Here is my most recent FanGraphs piece. (It made The Best of FanGraphs list for last week!) It revisits the work I did in September on parity between the two leagues. At the time, I noted that the American League, perceived as being weak this year, in fact is overall better than the National League (as measured by interleague won-lost record). I attributed the perception of weakness to the near-record level of parity in the American League, with neither notably strong nor weak years. As measured by the standard deviation of wins, in fact, the American League in 2015 had, at the time, the highest level of parity in the 30-team (since 1998) era.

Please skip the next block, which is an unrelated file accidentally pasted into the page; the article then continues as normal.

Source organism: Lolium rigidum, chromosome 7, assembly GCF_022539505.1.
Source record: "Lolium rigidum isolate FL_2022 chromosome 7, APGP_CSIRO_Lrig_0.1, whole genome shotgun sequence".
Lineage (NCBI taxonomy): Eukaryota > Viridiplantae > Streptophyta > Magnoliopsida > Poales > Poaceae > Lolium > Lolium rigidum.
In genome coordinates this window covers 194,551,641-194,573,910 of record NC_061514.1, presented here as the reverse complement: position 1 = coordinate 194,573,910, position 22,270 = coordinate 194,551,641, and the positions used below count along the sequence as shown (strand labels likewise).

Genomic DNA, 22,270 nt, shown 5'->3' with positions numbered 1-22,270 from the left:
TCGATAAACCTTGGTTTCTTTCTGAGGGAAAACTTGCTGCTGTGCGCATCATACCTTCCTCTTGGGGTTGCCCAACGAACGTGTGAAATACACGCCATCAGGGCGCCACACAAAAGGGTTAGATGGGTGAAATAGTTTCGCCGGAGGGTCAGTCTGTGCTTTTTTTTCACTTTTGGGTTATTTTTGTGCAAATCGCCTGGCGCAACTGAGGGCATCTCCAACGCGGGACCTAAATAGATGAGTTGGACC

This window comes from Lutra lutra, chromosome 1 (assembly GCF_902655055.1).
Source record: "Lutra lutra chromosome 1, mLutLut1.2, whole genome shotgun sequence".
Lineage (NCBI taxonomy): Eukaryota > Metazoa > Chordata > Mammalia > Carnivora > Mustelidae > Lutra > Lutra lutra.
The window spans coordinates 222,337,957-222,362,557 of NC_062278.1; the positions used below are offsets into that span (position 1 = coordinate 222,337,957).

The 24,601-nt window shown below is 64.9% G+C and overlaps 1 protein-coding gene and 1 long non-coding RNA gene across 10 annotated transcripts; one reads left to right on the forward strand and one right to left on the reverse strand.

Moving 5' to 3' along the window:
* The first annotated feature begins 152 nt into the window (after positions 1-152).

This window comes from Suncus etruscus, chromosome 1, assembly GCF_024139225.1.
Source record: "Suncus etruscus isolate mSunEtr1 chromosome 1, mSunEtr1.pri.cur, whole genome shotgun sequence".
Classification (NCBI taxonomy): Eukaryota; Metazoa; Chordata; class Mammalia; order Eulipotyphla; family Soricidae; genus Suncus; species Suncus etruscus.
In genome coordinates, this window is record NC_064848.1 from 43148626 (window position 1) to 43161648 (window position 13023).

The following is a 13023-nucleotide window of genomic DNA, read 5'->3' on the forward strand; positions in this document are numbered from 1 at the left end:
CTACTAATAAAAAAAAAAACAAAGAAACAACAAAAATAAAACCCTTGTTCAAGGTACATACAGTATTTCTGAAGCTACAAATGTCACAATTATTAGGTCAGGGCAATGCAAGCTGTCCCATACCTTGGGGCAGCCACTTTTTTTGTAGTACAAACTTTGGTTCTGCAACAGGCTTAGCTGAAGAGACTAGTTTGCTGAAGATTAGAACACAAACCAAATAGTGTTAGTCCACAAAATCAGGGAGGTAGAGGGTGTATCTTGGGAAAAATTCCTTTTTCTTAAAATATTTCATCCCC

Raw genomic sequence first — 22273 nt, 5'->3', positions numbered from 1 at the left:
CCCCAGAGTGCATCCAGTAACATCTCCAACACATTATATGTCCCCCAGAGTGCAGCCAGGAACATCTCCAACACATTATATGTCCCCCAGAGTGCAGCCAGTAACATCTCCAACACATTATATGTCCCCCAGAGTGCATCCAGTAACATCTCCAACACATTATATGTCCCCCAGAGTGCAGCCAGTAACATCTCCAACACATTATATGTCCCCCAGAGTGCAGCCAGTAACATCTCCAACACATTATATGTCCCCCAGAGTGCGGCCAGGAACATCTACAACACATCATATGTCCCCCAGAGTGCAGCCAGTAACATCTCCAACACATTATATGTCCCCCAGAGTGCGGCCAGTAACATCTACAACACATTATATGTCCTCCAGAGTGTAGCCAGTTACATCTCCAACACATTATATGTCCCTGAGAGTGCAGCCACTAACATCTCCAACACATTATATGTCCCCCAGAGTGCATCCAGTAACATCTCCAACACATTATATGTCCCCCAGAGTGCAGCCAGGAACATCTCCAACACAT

With the regular season in the books, there are two conclusions. First, parity in the American League didn't turn out to be the highest of the 30-team era. It was the highest of all time. Here is a list of the standard deviation of wins, i.e., the "plus or minus x" amount in the phrase, "The average team had 81 wins, plus or minus x." Here's a list of the ten seasons with the lowest standard deviation of wins since 1901:
The American League this season was the most equal league in major league history.
Despite that parity, the American League clearly was the superior league, for the twelfth straight season:
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